The Skies Open Up:
And then the rain began, and continued, and never did stop until after the race. And the fog! I thought for a while it was just me not seeing clear but the guys insisted that it was indeed unbelievably foggy to the point where the trail was a blur. We got through Sugarloaf at mile 72 and into Cramer Road at 77 without it all really bothering me too much. I still just had a t-shirt on and for some reason insisted I was ok when I left Cramer Road when I could have put on a dry shirt and rain jacket. I obviously wasn’t thinking straight, because within about a minute the real downpoor began and I was freezing cold and shivering. Maybe it was a good thing since keeping on running to the next aid station at Temperence was the only way I would stay warm enough. I was a bit of a mess coming into Temperence at 84, but that dry shirt and rain jacket made a world of difference and I felt like a new man heading out of there. 

Arley and I took off from there for the last 18 miles and soon I was feeling pretty good…it’s crazy how quickly things turned around once I got my core warmed up. On that section up and over Carlton Peak, we ran steady the whole gradual part of the climb until hitting the boulders on top where we hiked. The rain was still pouring down the whole time and the fog was getting so dense that we could hardly see the ground at our feet, but we kept it moving steady enough to the extent that they weren’t even ready for us at the Sawbill aid station when we got there! Most of that next section we spent trudging through ankle deep water on trails that became streams…but we kept on moving.

The Home Stretch...Kind of:
I had thought about what it would be like to run that last 7 mile section before and during the race…and it was nothing like I anticipated. I thought by then the adrenaline of nearing the finish would kick in and would be able to power through it. In reality, it seemed to never end. I remember telling Arley that one of the few things I could do to screw this up would be to fall down and injure myself…then I proceeded to repeatedly fall down probably 5 or 6 times in the next couple miles. It was so frustrating, and each mile seemed so daunting. I knew I had to get over Moose and Mystery Mountains, but those climbs just took forever to get there. For some reason I wasn’t taking anything for granted until I got off that trail. I was convinced that Adam Casseday who was putting together a great race behind me was right on my heals, and I knew that as long as you’re out there, the Superior Trail will chew you up and throw everything it has at you. I was looking forward so much to reaching the road and cruising in those last final steps. Tony told me before the race to cherish those last steps because they go by fast and before you know it they are gone. He was so right. In a flash it was over.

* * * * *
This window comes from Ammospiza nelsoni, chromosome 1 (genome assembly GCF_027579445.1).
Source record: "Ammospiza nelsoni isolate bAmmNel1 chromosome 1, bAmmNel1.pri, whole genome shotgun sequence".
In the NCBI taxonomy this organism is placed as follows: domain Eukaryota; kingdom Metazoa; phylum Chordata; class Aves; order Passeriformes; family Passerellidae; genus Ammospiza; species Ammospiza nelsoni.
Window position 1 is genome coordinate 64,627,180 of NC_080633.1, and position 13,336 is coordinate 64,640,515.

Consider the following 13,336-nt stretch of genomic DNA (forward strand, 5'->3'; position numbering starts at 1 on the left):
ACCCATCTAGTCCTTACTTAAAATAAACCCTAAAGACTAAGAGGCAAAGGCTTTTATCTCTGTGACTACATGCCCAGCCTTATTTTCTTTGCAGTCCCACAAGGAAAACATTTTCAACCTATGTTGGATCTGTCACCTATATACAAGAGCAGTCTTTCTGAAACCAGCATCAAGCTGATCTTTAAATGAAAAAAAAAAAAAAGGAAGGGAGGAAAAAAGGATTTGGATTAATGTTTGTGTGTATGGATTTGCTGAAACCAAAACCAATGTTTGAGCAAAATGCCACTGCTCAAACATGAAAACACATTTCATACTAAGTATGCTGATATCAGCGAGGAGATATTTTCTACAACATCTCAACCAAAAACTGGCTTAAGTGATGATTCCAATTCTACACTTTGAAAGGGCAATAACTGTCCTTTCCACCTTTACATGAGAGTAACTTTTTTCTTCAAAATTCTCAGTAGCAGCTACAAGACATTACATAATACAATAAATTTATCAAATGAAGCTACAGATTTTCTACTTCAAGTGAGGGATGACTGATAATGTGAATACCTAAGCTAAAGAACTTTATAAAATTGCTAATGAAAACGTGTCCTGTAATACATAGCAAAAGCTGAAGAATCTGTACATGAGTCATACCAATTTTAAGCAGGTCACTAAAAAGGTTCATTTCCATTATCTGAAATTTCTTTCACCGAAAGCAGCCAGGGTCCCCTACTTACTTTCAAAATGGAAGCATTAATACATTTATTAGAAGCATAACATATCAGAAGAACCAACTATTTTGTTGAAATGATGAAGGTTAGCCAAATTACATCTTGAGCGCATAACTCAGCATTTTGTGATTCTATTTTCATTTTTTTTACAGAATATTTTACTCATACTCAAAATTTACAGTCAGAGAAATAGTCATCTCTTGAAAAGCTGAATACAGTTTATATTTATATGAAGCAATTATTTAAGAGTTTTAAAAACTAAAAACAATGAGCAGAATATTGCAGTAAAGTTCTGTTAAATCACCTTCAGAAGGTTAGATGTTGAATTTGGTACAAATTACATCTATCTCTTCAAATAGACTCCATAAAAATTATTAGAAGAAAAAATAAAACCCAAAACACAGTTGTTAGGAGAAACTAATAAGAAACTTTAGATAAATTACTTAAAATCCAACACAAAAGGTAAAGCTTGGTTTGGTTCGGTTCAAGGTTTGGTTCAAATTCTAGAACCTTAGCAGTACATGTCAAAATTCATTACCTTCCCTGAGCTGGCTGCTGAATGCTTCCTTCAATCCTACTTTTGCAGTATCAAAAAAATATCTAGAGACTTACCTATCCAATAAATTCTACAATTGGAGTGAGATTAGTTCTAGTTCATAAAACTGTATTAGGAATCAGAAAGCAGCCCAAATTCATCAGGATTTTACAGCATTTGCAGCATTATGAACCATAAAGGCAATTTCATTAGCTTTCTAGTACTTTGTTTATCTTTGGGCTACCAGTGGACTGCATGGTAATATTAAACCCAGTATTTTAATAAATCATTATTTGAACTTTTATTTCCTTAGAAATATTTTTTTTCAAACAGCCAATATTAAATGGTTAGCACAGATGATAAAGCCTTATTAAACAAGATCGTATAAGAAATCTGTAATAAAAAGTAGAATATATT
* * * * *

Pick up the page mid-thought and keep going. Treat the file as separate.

Post Race with Friends:
I had a great day on Saturday. After a long shower, a delirious breakfast with the guys, and a few hours of sleep, I spent most of the rest of the day hanging around the finish line. It was a blast to see old friends and new friends cross the finish line after persevering through the tough course in all events – 100 mile, 50 mile, and marathon. There are too many great stories to cover them all here, but a good reason to go run or volunteer next year and see it all for yourself! 
The 100 Mile Awards were on Saturday Night at the Finish Line.
Thank you Volunteers:
One of my goals going into the race was to try and thank all the volunteers no matter how bad it got. Well, I think some of them maybe got overthanked (Joe said I told some of them I loved them), but I am sure some probably got shortchanged when I was in a rush.  You all were incredible and whether it seemed like it or not at the time, I truly appreciated all your endless hours of work to make it all possible. 
Race Director Larry Pederson watches over one of 13 amazing aid stations
set up and staffed by volunteers!
Strengths, Weaknesses, and Lessons Learned on the Trail:
I’ve decided that running in a 100 mile race is a really good way to learn a lot about yourself, running, and life. My strengths were mostly physical and definitely the result of the training volume, long runs, and hill repeats. To my surprise, another strength was also my biggest concern going into the race – Nutrition. I had enough bad experiences with nutrition this year to be paranoid about it and to have learned what works and doesn’t. I kept a good variety of sources of calories going and did a really good job of staying hydrated and getting at least very close to the goal of 300 calories per hour.

My biggest downfall out there was by far my weak mind. I am a bit disappointed in how negative I was getting for much of the last 30 or so miles. My good friend Tony has taught me a whole lot about running 100 miles when I crewed for him at Western States and Leadville, but I mistakenly failed to learn the valuable lesson from him of positivity and emotional steadiness…he is so good at that and I will be very focused on being much better next time. I’m thankful Dylan and Arley put up with all my illogical and I’m sure slightly annoying complaining out there for hours on end.